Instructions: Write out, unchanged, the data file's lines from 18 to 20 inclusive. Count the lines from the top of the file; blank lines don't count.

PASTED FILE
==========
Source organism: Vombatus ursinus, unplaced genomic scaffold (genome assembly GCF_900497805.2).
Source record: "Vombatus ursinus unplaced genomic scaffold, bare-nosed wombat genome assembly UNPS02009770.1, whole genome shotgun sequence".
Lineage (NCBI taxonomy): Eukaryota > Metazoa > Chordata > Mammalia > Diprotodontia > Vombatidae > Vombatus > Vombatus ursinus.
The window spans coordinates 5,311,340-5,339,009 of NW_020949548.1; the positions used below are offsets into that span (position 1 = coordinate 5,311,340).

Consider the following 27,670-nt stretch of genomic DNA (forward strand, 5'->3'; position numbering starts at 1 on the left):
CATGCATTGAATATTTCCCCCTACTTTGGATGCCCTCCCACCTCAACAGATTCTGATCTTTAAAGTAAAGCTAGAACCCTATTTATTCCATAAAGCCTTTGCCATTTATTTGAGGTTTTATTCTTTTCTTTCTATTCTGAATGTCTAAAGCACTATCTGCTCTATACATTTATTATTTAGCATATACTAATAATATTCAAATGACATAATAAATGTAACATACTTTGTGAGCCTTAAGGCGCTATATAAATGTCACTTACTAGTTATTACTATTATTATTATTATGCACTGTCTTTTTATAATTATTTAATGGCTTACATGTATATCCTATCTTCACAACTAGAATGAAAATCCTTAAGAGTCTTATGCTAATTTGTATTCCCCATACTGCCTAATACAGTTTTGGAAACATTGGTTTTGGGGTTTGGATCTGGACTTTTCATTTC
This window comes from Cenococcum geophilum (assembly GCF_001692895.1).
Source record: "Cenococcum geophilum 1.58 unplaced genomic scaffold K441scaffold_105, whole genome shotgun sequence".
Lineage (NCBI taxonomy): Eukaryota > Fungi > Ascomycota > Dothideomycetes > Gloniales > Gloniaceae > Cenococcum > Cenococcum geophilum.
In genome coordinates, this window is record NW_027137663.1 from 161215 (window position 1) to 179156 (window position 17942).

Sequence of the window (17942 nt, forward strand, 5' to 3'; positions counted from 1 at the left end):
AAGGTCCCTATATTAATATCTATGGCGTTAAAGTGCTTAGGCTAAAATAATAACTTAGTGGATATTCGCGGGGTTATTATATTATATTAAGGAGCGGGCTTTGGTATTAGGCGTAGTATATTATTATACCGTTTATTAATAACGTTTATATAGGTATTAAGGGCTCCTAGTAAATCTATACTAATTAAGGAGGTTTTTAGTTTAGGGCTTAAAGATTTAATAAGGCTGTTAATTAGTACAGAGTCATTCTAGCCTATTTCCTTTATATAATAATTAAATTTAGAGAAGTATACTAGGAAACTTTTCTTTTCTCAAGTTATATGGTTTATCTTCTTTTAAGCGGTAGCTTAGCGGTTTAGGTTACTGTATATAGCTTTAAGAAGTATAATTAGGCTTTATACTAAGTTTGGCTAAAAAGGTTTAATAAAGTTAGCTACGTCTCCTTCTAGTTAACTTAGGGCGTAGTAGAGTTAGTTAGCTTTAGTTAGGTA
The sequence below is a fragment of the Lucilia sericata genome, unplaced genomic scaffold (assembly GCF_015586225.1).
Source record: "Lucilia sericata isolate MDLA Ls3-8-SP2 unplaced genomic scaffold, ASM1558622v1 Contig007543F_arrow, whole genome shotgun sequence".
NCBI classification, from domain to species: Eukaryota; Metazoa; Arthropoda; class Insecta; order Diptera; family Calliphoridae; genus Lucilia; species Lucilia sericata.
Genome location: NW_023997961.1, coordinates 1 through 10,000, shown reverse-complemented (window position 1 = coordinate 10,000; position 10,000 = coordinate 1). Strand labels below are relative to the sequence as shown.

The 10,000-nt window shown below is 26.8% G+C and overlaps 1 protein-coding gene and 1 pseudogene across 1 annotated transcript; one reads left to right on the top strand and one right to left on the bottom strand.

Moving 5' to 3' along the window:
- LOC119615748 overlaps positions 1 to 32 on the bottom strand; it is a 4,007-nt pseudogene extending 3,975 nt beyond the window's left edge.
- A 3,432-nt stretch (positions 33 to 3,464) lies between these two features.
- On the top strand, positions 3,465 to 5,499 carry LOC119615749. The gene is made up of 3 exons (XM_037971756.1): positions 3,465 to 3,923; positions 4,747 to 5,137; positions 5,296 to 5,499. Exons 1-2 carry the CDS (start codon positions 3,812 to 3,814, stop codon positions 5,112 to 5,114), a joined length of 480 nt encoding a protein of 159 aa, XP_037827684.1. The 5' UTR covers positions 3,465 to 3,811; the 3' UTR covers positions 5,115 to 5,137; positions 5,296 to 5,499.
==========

Moving 5' to 3' along the window:
- LOC119615748 overlaps positions 1 to 32 on the bottom strand; it is a 4,007-nt pseudogene extending 3,975 nt beyond the window's left edge.
- A 3,432-nt stretch (positions 33 to 3,464) lies between these two features.